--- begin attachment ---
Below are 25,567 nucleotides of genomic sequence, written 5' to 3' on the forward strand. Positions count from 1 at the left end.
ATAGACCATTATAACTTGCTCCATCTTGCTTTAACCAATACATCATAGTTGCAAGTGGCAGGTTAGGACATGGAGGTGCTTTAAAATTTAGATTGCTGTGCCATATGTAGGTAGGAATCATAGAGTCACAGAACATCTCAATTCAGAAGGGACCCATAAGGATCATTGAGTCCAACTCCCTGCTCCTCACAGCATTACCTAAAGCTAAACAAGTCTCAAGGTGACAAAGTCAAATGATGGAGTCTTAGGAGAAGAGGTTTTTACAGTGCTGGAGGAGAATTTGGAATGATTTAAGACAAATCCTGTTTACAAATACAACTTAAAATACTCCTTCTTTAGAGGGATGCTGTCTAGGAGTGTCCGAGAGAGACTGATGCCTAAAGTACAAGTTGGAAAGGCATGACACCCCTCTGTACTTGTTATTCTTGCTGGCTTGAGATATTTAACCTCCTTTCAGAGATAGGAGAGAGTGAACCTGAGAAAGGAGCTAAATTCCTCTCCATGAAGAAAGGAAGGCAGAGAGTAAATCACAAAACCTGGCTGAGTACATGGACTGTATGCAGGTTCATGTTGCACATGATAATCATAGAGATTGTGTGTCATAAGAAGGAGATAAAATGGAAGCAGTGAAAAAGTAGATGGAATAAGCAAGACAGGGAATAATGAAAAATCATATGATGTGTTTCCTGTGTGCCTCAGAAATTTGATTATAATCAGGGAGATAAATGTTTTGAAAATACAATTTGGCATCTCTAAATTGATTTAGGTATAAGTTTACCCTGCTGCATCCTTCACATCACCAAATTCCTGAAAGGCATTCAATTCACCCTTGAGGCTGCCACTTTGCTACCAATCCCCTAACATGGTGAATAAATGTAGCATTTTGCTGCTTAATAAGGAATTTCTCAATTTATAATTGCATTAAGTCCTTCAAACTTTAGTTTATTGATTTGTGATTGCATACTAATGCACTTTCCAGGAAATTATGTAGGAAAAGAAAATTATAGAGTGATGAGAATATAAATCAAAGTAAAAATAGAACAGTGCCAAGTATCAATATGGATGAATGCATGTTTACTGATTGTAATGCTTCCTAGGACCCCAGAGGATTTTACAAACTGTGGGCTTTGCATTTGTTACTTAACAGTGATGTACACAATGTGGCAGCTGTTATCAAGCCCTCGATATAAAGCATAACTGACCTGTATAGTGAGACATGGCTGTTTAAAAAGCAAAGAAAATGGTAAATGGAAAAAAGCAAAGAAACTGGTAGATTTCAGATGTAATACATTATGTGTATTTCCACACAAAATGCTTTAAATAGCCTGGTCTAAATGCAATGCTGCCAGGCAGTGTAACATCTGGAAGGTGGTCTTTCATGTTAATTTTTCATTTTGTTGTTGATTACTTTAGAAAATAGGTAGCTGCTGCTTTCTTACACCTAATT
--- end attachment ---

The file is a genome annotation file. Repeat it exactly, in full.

Below are 25,567 nucleotides of genomic sequence, written 5' to 3' on the forward strand. Positions count from 1 at the left end.
ATAGACCATTATAACTTGCTCCATCTTGCTTTAACCAATACATCATAGTTGCAAGTGGCAGGTTAGGACATGGAGGTGCTTTAAAATTTAGATTGCTGTGCCATATGTAGGTAGGAATCATAGAGTCACAGAACATCTCAATTCAGAAGGGACCCATAAGGATCATTGAGTCCAACTCCCTGCTCCTCACAGCATTACCTAAAGCTAAACAAGTCTCAAGGTGACAAAGTCAAATGATGGAGTCTTAGGAGAAGAGGTTTTTACAGTGCTGGAGGAGAATTTGGAATGATTTAAGACAAATCCTGTTTACAAATACAACTTAAAATACTCCTTCTTTAGAGGGATGCTGTCTAGGAGTGTCCGAGAGAGACTGATGCCTAAAGTACAAGTTGGAAAGGCATGACACCCCTCTGTACTTGTTATTCTTGCTGGCTTGAGATATTTAACCTCCTTTCAGAGATAGGAGAGAGTGAACCTGAGAAAGGAGCTAAATTCCTCTCCATGAAGAAAGGAAGGCAGAGAGTAAATCACAAAACCTGGCTGAGTACATGGACTGTATGCAGGTTCATGTTGCACATGATAATCATAGAGATTGTGTGTCATAAGAAGGAGATAAAATGGAAGCAGTGAAAAAGTAGATGGAATAAGCAAGACAGGGAATAATGAAAAATCATATGATGTGTTTCCTGTGTGCCTCAGAAATTTGATTATAATCAGGGAGATAAATGTTTTGAAAATACAATTTGGCATCTCTAAATTGATTTAGGTATAAGTTTACCCTGCTGCATCCTTCACATCACCAAATTCCTGAAAGGCATTCAATTCACCCTTGAGGCTGCCACTTTGCTACCAATCCCCTAACATGGTGAATAAATGTAGCATTTTGCTGCTTAATAAGGAATTTCTCAATTTATAATTGCATTAAGTCCTTCAAACTTTAGTTTATTGATTTGTGATTGCATACTAATGCACTTTCCAGGAAATTATGTAGGAAAAGAAAATTATAGAGTGATGAGAATATAAATCAAAGTAAAAATAGAACAGTGCCAAGTATCAATATGGATGAATGCATGTTTACTGATTGTAATGCTTCCTAGGACCCCAGAGGATTTTACAAACTGTGGGCTTTGCATTTGTTACTTAACAGTGATGTACACAATGTGGCAGCTGTTATCAAGCCCTCGATATAAAGCATAACTGACCTGTATAGTGAGACATGGCTGTTTAAAAAGCAAAGAAAATGGTAAATGGAAAAAAGCAAAGAAACTGGTAGATTTCAGATGTAATACATTATGTGTATTTCCACACAAAATGCTTTAAATAGCCTGGTCTAAATGCAATGCTGCCAGGCAGTGTAACATCTGGAAGGTGGTCTTTCATGTTAATTTTTCATTTTGTTGTTGATTACTTTAGAAAATAGGTAGCTGCTGCTTTCTTACACCTAATT